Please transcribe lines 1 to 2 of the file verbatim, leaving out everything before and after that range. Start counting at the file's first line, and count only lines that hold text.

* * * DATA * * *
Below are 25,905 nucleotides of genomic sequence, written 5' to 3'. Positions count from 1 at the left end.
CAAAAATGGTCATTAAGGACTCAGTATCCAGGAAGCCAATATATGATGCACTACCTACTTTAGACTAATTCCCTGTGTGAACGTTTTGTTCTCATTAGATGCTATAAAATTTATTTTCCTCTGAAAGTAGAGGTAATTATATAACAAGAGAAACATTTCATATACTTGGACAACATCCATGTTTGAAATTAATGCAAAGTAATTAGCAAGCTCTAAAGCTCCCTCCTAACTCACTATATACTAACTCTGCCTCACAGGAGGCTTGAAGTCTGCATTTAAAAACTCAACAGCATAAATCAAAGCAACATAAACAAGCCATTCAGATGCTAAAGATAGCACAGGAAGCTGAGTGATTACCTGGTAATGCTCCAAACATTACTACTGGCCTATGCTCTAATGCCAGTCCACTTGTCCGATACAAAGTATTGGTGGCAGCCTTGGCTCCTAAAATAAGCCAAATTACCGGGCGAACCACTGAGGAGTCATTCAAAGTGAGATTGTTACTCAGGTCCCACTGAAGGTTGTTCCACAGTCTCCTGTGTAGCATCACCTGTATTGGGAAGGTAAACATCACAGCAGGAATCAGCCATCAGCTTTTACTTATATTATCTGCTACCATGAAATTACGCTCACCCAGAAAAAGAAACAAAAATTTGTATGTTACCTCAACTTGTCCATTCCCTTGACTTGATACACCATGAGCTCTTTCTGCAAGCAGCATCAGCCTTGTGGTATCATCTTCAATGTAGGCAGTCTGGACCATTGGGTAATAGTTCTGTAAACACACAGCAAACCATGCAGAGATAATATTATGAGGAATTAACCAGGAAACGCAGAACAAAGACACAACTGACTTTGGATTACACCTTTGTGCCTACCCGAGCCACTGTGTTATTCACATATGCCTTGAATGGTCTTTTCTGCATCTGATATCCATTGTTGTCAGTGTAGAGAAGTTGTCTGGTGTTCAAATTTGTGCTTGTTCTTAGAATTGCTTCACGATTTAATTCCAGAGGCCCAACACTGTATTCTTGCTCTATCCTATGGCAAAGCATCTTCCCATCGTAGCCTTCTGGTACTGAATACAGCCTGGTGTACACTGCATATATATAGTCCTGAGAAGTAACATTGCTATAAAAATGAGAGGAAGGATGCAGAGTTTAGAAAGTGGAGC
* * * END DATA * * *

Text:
Below are 25,905 nucleotides of genomic sequence, written 5' to 3'. Positions count from 1 at the left end.
CAAAAATGGTCATTAAGGACTCAGTATCCAGGAAGCCAATATATGATGCACTACCTACTTTAGACTAATTCCCTGTGTGAACGTTTTGTTCTCATTAGATGCTATAAAATTTATTTTCCTCTGAAAGTAGAGGTAATTATATAACAAGAGAAACATTTCATATACTTGGACAACATCCATGTTTGAAATTAATGCAAAGTAATTAGCAAGCTCTAAAGCTCCCTCCTAACTCACTATATACTAACTCTGCCTCACAGGAGGCTTGAAGTCTGCATTTAAAAACTCAACAGCATAAATCAAAGCAACATAAACAAGCCATTCAGATGCTAAAGATAGCACAGGAAGCTGAGTGATTACCTGGTAATGCTCCAAACATTACTACTGGCCTATGCTCTAATGCCAGTCCACTTGTCCGATACAAAGTATTGGTGGCAGCCTTGGCTCCTAAAATAAGCCAAATTACCGGGCGAACCACTGAGGAGTCATTCAAAGTGAGATTGTTACTCAGGTCCCACTGAAGGTTGTTCCACAGTCTCCTGTGTAGCATCACCTGTATTGGGAAGGTAAACATCACAGCAGGAATCAGCCATCAGCTTTTACTTATATTATCTGCTACCATGAAATTACGCTCACCCAGAAAAAGAAACAAAAATTTGTATGTTACCTCAACTTGTCCATTCCCTTGACTTGATACACCATGAGCTCTTTCTGCAAGCAGCATCAGCCTTGTGGTATCATCTTCAATGTAGGCAGTCTGGACCATTGGGTAATAGTTCTGTAAACACACAGCAAACCATGCAGAGATAATATTATGAGGAATTAACCAGGAAACGCAGAACAAAGACACAACTGACTTTGGATTACACCTTTGTGCCTACCCGAGCCACTGTGTTATTCACATATGCCTTGAATGGTCTTTTCTGCATCTGATATCCATTGTTGTCAGTGTAGAGAAGTTGTCTGGTGTTCAAATTTGTGCTTGTTCTTAGAATTGCTTCACGATTTAATTCCAGAGGCCCAACACTGTATTCTTGCTCTATCCTATGGCAAAGCATCTTCCCATCGTAGCCTTCTGGTACTGAATACAGCCTGGTGTACACTGCATATATATAGTCCTGAGAAGTAACATTGCTATAAAAATGAGAGGAAGGATGCAGAGTTTAGAAAGTGGAGC